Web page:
Do I Have to File My Legal Separation With the Court?

By Andrine Redsteer

Married couples may choose to legally separate for a number of reasons. Whatever those reasons may be, however, legal separation is very different than simply living apart. Sometimes, married couples physically separate before filing for divorce -- that is, they choose to live in different residences without going to court. This type of separation doesn't have the legal significance that legal separation has because a legal separation must be filed with a court.

Married couples may choose to legally separate for a number of reasons. Whatever those reasons may be, however, legal separation is very different than simply living apart. Sometimes, married couples physically separate before filing for divorce -- that is, they choose to live in different residences without going to court. This type of separation doesn't have the legal significance that legal separation has because a legal separation must be filed with a court.

Legal Separation Vs. Divorce

Legal separation differs from divorce in that legally separated couples are still technically married and are not free to marry other people. Sometimes, legal separation leads to divorce. However, a legally separated couple may also choose to reconcile. Although state law varies, a couple may not need to seek court approval to reconcile; moreover, depending on your state, a legal separation often only lasts for one year. If a legally separated couple does in fact decide against reconciliation and wishes to divorce, they may file for divorce in a separate action.

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Reasons for Legal Separation

A couple may choose to legally separate as a prelude to divorce, somewhat like a trial divorce. Other times, a couple may choose legal separation over divorce because they want to live apart and divide property as though they're divorced, but they're morally opposed to divorce for religious reasons. However, a married couple may also choose to obtain a legal separation instead of a divorce for financial reasons such as continuing health insurance or tax benefits.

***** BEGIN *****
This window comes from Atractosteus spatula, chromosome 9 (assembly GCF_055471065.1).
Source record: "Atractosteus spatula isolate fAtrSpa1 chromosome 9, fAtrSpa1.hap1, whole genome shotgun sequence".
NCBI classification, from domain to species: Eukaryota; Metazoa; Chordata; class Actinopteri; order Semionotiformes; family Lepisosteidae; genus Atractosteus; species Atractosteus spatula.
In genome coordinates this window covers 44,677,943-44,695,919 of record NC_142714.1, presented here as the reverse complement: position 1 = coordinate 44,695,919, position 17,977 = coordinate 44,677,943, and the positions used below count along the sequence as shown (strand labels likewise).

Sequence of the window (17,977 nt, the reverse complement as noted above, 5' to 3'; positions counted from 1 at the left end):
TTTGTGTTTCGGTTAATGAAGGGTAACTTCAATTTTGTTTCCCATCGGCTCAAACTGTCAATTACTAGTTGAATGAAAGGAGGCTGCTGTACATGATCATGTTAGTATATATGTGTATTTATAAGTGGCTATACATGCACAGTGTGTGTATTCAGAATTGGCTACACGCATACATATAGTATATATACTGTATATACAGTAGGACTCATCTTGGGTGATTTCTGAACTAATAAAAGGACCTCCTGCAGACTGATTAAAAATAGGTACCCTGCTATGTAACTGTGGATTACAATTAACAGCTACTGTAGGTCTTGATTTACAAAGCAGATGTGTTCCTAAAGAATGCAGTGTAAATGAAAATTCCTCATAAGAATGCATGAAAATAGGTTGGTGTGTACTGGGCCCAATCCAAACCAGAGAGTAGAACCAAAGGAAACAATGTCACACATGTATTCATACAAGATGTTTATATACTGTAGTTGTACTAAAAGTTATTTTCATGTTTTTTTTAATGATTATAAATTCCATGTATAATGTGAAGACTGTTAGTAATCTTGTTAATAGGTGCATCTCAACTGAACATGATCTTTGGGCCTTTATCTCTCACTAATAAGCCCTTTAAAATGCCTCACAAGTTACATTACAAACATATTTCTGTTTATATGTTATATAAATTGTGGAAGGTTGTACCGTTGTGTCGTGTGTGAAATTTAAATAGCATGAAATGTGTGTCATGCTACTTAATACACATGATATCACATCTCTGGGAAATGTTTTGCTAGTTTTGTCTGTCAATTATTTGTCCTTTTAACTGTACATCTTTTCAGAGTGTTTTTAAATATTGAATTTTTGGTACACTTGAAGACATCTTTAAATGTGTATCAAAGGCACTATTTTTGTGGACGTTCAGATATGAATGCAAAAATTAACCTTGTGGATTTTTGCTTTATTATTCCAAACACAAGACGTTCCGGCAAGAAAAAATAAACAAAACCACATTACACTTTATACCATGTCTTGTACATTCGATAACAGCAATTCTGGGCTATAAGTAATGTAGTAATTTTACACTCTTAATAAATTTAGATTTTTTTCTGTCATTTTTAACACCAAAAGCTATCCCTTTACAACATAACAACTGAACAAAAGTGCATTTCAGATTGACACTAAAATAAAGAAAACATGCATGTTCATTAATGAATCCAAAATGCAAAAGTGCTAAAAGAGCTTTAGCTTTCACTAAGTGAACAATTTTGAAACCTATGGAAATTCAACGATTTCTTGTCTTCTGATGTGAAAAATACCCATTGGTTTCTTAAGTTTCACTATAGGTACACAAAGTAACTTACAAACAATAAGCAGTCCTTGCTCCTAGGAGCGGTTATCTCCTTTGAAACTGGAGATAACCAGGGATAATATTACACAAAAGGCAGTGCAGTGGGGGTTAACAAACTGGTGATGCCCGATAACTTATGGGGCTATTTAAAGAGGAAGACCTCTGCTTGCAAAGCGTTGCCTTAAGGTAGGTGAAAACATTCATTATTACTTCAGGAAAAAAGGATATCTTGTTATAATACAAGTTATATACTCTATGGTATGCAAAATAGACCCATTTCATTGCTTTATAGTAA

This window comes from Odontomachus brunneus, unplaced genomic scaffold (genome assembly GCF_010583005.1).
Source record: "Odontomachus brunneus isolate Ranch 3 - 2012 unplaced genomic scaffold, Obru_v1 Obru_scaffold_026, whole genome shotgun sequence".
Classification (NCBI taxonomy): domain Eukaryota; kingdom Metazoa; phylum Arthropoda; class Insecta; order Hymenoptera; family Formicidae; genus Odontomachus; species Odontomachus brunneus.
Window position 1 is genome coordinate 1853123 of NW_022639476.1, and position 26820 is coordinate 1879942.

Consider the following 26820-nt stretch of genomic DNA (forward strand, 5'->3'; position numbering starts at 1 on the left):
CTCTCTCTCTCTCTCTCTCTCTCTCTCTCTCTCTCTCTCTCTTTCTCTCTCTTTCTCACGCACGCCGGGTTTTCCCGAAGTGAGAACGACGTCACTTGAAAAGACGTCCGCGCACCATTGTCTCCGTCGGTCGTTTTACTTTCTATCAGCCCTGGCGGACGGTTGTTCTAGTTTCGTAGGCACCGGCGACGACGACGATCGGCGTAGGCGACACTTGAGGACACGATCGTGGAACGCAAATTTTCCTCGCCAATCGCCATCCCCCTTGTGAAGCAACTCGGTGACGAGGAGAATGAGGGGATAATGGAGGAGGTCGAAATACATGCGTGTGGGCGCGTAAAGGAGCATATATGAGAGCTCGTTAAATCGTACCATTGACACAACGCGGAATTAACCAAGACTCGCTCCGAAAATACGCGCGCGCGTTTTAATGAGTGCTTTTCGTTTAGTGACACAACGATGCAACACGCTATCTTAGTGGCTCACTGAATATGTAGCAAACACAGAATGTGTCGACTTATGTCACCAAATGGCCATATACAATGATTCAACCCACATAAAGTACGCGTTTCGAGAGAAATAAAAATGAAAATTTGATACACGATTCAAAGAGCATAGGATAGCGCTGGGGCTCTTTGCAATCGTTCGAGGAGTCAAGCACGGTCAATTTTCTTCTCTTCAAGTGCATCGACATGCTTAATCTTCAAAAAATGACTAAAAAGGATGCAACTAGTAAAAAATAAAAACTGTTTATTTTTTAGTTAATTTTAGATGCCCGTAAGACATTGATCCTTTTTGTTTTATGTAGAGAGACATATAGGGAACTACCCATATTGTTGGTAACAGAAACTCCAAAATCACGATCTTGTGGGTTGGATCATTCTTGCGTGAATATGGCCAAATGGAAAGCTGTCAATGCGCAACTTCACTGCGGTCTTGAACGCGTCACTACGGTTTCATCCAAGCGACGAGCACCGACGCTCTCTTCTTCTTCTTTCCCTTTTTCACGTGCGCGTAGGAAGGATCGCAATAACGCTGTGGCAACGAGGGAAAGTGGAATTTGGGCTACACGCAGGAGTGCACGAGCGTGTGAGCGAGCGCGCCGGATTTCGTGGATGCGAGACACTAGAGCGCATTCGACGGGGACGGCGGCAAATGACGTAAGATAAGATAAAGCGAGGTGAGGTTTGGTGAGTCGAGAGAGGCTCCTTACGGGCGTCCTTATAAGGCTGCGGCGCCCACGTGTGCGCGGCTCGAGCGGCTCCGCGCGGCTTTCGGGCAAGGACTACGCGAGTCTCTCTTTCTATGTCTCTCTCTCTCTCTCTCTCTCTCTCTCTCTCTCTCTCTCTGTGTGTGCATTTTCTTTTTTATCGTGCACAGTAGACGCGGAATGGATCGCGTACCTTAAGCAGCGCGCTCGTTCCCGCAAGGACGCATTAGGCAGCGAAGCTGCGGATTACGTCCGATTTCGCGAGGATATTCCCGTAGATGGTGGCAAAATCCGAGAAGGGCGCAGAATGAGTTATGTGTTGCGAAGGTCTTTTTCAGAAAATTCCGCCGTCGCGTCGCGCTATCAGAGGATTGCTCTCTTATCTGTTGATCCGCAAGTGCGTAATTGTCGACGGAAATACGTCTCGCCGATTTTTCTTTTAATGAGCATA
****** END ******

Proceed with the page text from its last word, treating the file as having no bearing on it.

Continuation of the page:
Legal Separation Must Be Filed in Court

In those states that allow it, legal separation is a legal proceeding that culminates in a court order from a judge. In order to do this, you must first file the required legal separation documents with the court. In addition to filing the petition for legal separation, you also must typically submit documents pertaining to any other requests you have, such as property division, spousal support, child custody, and parenting time. The requests you make of the court depend on the reasons you are asking for the separation, as well as your circumstances.

Court Procedure

Although state law varies, filing for legal separation is not unlike filing for divorce. Generally, you must file a petition for legal separation with the court in the county where you reside. Furthermore, you must explain why a legal separation is being sought. In other words, you must indicate grounds for legal separation, such as "irreconcilable differences," not unlike divorce. If you and your spouse cannot come to an agreement as to the terms of your legal separation, you generally must serve a summons to your spouse. In Washington State, for example, you don't need to serve your spouse with a summons if he agrees to waive notice by filing a joinder form.

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References

Related articles

Does Arizona Automatically Turn a Separation Into a Divorce?

Getting a divorce is a last resort for married couples. In some cases, spouses may wish to pursue legal separation as a trial run for a divorce or because they do not meet Arizona residency requirements. Although a divorce may occur after legal separation for some couples, a divorce requires a separate action and never occurs automatically. Understanding the similarities and differences between divorce and separation in Arizona, as well as what information the court requires, will assist you and your spouse in making decisions regarding the future of your marriage.

How to File a Motion for Divorce if a Spouse Is Stalling

If you want a divorce, but your spouse is stalling, you can still get a divorce. All 50 states now offer a no-fault divorce option that allows one spouse to file for divorce on the grounds that the marriage partners have irreconcilable differences, even if the other spouse is opposed to the divorce. The paperwork that begins this process is typically called a "petition" or "complaint" for divorce -- not a motion.

What Does Legal Separation Involve?

Legal separation can be difficult to understand because the same process isn't recognized in all states. In some jurisdictions, you must simply sign an agreement with your spouse to become officially separated. In others, you must involve the court. Universally, however, a legal separation defines the terms of living apart. The differences lie in how you achieve this.

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